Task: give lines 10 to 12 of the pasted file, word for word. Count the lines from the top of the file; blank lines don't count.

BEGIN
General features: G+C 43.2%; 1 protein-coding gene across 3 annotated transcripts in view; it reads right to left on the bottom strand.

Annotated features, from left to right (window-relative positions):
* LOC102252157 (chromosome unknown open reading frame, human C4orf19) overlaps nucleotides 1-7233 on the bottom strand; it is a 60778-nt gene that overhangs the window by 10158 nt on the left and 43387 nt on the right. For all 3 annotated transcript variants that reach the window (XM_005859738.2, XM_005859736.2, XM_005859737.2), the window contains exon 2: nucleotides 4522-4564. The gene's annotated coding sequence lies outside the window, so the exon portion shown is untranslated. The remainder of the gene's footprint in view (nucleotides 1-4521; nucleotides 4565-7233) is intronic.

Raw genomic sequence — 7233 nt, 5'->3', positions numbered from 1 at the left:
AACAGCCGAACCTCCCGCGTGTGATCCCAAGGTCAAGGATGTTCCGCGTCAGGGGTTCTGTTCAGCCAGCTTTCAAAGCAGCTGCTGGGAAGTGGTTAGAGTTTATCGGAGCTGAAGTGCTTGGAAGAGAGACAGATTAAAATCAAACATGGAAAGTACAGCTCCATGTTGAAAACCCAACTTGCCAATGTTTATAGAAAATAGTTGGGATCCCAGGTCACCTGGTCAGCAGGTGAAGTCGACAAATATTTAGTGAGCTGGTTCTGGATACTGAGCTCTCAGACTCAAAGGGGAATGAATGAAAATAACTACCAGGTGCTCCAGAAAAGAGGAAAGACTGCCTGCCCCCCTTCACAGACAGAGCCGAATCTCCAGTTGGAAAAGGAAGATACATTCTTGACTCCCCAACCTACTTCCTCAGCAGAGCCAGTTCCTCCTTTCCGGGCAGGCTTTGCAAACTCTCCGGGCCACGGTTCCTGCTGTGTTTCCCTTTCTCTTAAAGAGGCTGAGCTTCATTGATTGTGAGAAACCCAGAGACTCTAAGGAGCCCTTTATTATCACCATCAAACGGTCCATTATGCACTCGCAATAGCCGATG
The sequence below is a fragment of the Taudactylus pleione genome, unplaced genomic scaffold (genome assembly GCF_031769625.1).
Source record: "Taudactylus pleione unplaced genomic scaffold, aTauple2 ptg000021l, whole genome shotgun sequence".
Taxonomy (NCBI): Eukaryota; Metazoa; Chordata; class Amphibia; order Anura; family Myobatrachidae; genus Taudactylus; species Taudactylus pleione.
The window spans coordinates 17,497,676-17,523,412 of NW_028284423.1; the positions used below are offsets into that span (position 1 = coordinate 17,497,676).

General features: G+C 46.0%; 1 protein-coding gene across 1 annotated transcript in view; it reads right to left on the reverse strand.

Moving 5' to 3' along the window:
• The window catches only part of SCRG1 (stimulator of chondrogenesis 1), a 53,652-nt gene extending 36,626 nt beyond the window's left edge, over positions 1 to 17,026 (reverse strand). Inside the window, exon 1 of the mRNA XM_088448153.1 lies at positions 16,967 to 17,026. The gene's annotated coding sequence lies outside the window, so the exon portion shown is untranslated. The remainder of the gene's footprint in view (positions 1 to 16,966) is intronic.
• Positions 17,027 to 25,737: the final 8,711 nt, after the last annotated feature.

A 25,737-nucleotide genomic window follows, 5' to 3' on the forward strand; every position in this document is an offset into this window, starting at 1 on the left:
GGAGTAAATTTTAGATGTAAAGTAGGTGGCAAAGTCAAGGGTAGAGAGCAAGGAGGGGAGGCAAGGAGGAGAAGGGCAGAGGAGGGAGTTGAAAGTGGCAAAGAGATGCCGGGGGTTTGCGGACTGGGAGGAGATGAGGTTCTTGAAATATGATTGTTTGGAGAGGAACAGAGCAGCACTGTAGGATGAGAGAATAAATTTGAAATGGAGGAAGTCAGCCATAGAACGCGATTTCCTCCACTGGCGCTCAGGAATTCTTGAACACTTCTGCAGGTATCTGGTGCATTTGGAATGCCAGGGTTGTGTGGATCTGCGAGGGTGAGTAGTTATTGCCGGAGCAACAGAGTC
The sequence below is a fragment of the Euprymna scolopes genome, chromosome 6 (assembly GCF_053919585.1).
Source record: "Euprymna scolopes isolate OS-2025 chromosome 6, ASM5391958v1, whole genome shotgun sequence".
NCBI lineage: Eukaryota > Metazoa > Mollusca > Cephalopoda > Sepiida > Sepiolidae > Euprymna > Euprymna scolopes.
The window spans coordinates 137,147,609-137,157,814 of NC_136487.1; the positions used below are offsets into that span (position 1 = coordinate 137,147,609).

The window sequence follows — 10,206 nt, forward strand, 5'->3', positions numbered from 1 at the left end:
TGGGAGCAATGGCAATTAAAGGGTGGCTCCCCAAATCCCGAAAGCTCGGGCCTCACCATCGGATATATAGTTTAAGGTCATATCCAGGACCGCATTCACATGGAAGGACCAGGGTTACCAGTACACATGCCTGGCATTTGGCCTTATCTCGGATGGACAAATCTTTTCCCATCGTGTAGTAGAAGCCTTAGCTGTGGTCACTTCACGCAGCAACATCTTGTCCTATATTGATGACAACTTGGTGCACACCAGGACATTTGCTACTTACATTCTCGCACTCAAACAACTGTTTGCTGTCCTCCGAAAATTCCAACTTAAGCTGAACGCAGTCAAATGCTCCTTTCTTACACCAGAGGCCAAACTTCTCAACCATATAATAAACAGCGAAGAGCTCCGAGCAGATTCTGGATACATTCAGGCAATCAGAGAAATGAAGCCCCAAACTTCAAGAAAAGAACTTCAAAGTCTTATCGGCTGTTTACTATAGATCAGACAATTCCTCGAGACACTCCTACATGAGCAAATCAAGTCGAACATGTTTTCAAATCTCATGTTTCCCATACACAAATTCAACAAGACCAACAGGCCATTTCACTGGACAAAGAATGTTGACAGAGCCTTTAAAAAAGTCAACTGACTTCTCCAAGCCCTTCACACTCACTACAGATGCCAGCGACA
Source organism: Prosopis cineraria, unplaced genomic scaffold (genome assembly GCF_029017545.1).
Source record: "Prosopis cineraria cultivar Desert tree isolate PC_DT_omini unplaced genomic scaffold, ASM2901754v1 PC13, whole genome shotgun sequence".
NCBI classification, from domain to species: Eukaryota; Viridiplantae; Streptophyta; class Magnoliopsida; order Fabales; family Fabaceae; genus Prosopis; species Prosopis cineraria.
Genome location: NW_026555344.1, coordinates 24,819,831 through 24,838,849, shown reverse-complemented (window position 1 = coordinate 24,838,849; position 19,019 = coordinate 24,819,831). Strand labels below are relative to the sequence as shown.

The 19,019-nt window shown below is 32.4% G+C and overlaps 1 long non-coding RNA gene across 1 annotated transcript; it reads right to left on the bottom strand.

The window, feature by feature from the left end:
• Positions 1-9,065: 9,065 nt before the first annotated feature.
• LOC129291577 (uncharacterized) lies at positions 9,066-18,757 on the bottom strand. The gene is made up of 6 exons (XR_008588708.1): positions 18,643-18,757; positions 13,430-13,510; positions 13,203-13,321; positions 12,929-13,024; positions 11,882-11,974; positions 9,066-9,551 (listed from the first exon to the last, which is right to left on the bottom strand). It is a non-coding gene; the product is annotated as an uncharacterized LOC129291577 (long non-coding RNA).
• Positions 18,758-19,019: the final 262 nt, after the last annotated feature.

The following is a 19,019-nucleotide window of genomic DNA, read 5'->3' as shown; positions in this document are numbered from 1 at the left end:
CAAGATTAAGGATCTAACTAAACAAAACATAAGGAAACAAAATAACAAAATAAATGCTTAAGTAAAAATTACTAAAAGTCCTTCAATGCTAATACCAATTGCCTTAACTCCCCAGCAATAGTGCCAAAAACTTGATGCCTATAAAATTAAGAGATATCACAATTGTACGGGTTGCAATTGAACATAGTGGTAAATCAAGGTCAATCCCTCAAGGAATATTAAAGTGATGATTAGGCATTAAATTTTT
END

General features: G+C 46.0%; 1 protein-coding gene across 1 annotated transcript in view; it reads right to left on the reverse strand.

Moving 5' to 3' along the window:
• The window catches only part of SCRG1 (stimulator of chondrogenesis 1), a 53,652-nt gene extending 36,626 nt beyond the window's left edge, over positions 1 to 17,026 (reverse strand). Inside the window, exon 1 of the mRNA XM_088448153.1 lies at positions 16,967 to 17,026. The gene's annotated coding sequence lies outside the window, so the exon portion shown is untranslated. The remainder of the gene's footprint in view (positions 1 to 16,966) is intronic.